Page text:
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Australia's foreign affairs department seeks new satellite provider

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Australia’s Department of Foreign Affairs and Trade (DFAT) has gone to tender for a new satellite equipment and services provider.

According to the request for tender documents, the contract would run for three years, with the potential of being extended for a further year.

The four categories of services and equipment being sought by DFAT are core satellite equipment; core satellite equipment — modified; core technical services; and “value-added services”.

Under the first category, DFAT said it needs both a linear and circular 1385-series Prodelin C-band 3.8m satellite antenna; half-aperture de-icing kits for Prodelin 1385/2385 satellite antennas capable of operating at either 120VAC or 240VAC; hot-dipped galvanised king post kit with rods and plates for Prodelin 1385/2385; hot-dipped galvanised non-penetrating satellite dish mounts for Prodelin 1385/2385; Comtech EF Data broadcast group satellite equipment comprising a CTOG-250 Optimiser, CDM-800 Transmitter, and CDD-880 receiver with all 12 demodulator channels; a Comtech EF Data CDM-840 satellite modem; and a Comtech EF Data LPOD (PS 1 and PS 2).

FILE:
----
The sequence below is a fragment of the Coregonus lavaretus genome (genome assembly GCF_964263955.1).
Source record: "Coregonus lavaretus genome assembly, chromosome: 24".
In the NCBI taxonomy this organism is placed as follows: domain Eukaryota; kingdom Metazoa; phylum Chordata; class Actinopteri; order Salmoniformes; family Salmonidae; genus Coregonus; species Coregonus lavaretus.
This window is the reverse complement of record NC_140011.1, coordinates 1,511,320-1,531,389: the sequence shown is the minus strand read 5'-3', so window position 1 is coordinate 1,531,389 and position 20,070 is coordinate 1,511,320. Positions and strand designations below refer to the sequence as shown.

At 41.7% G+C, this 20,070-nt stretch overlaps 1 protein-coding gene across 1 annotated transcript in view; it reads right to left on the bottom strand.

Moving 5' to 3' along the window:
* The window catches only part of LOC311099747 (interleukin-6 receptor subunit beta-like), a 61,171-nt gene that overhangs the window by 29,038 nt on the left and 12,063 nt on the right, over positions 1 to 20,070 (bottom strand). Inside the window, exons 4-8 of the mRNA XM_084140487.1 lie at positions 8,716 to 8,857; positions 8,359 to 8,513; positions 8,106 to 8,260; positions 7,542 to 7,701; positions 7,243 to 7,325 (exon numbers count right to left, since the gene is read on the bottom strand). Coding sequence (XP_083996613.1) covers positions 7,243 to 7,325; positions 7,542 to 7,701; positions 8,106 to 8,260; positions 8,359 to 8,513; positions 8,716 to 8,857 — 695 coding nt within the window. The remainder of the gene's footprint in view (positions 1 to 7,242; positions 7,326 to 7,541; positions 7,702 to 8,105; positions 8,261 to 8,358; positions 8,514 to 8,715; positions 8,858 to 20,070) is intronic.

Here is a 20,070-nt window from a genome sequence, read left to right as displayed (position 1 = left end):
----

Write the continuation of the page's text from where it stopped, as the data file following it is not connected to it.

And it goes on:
The second category lists a satellite outdoor unit contained within a weatherproof outdoor enclosure; a satellite indoor unit contained within a 1RU 19-inch rack enclosure; a lightning protection kit; an earthing kit; a two-channel Combiner/Divider assembly delivered in a 1RU 19-inch rack enclosure; hot-dipped galvanised adapter plates; and hot-dipped galvanised king posts modified in length including bracing.

DFAT is also after both a linear and circular Pre-Assembled Boom Arms (PABA) to suit Prodelin 1385/2385. The PABAs must be fitted with Comtech PS 1, 40W LPOD, LNB, C-band band-pass filter, rigid transmit waveguide, flexible transmit waveguide end to allow feed assembly rotation, F1 feed assembly, OMT, bird scarer, stainless steel mounting hardware, desiccant, stainless steel braid protected IF cables, control, and power cables and accessories.

Core technical services being sought by DFAT include structural engineering services by an accredited civil engineer; and repair, restoration, and calibration of all Comtech satellite electronic equipment.

DFAT’s fourth category of value-added services includes the supply of free satellite equipment firmware upgrades; Prodelin 1385/2385 satellite dish installation equipment and tools; satellite spare parts and additional equipment; satellite test equipment such as a portable spectrum analyser, rack-mounted spectrum analyser (SED Decimator), satellite dish finders (Applied Instruments XR-3), and an inclinometer; coaxial and fibre cable assemblies; fixed-price per person training courses on DFAT satellite equipment; a 3.7-4m transportable C-band satellite antenna system; and experienced technical staff who can develop future satellite solutions.

Lastly, DFAT said it is seeking the supply of outdoor/riser quality and armoured direct-bury 12-core hybrid fibre cable comprising six-core single mode OS2 9/125um and six-core multimode OM3 armoured in lengths of 10m increments up to 1,000m.